CHARLOTTE, N.C. (Katherine Peralta | The Charlotte Observer) - Amid NASCAR's continued struggles with ratings and attendance, the salaries of executives at Concord-based Speedway Motorsports declined again last year.
Marcus Smith, 44, made just under $2.4 million in 2017, down from $2.44 million the prior year, according to a securities filing this week. Smith's pay includes a base pay of $600,000, plus stock awards, a bonus and other compensation.
And Smith has seen his salary fall by nearly $1.5 million since 2015, when he was rewarded with 65,000 performance-based restricted stock units in conjunction with his promotion to CEO.
NASCAR has seen TV ratings and attendance numbers decline in recent years for a number of reasons, including the retirement of crowd favorites like Dale Earnhardt Jr., a slow economic recovery of the middle class and constantly changing rules.
This year's Daytona 500, for instance, had fewer than 10 million viewers for the second time since 1985, according to Yahoo Sports. February's QuikTrip 500 in Atlanta drew 5.6 million viewers, a 15 percent slump from a year ago.
SMI has looked to boost revenue through new streams, including hosting the well-attended "Battle of Bristol" football game between the University of Tennessee and Virginia Tech in 2016 at Bristol Motor Speedway. Officials have said the game will likely return.
Marcus Smith replaced his father as CEO of SMI in early 2015. Bruton Smith, 91, remains executive chairman on SMI's board and received a salary of $2.28 million last year, down from $2.35 million the year before.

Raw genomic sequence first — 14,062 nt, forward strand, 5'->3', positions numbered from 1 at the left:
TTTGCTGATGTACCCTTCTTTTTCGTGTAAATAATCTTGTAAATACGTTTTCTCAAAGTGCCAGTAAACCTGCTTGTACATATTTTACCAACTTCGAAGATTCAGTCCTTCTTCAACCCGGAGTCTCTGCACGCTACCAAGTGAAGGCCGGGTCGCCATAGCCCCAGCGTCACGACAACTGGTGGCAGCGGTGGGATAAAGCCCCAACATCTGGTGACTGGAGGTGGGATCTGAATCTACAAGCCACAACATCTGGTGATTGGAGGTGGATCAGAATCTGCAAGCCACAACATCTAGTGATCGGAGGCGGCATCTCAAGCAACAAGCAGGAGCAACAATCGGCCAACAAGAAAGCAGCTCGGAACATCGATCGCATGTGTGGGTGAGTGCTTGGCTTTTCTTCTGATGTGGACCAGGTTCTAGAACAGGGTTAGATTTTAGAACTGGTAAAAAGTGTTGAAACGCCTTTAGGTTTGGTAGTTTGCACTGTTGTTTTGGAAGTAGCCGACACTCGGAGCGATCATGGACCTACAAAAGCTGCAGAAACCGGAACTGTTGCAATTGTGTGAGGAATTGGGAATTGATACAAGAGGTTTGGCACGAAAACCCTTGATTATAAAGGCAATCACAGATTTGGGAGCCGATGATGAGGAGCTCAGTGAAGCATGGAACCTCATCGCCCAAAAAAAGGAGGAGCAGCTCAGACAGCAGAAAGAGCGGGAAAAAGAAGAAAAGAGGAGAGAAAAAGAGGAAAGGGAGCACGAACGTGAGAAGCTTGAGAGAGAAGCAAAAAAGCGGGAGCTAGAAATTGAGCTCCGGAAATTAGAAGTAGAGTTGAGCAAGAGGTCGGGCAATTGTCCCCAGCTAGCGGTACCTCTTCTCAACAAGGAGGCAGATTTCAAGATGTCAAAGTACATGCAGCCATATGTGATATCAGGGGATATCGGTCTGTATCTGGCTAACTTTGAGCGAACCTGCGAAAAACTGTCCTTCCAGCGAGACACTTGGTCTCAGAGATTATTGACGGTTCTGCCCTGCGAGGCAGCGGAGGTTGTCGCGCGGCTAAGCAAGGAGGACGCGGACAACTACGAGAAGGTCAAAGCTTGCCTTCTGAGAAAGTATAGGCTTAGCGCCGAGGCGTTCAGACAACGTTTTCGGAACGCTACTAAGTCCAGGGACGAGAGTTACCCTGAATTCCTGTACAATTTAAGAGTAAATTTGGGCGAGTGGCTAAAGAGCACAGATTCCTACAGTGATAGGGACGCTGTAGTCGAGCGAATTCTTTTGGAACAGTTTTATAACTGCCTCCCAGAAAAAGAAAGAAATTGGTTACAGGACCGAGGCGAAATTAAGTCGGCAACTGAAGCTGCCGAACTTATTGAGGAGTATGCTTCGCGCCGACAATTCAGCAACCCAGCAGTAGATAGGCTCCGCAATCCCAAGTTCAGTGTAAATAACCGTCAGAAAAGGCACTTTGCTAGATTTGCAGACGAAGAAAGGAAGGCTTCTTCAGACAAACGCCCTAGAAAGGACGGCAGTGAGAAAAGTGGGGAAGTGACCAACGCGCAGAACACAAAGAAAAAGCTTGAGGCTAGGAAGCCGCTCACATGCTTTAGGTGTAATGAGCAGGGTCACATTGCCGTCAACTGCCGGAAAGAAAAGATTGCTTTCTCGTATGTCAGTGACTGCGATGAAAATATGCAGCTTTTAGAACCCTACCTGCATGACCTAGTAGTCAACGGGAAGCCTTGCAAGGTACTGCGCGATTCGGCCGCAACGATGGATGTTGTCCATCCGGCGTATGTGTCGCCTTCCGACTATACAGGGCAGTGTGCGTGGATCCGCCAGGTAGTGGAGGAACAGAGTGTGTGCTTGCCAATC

SMI's chief financial officer, William Brooks, saw his pay decline to $2.11 million last year, down from $2.15 million in 2016, the company reported.
SMI's filing also showed that Marcus Smith's "other" compensation includes $155,133 for personal use of private aircraft leased by Speedway Motorsports from Sonic Financial, a holding company owned by Smith's father and SMI Chairman, Bruton Smith.
In a separate filing last week, SMI, which owns nine race tracks nationwide including the one in Concord, said total revenue fell 7.4 percent last year. Admissions-related revenue fell to $86.9 million, down from $90.6 million, but broadcasting revenue rose to $209.5 million from $201.8 million.
The company said 2016 and 2017 race seasons had an "unusually high number of event weekends with significant poor weather."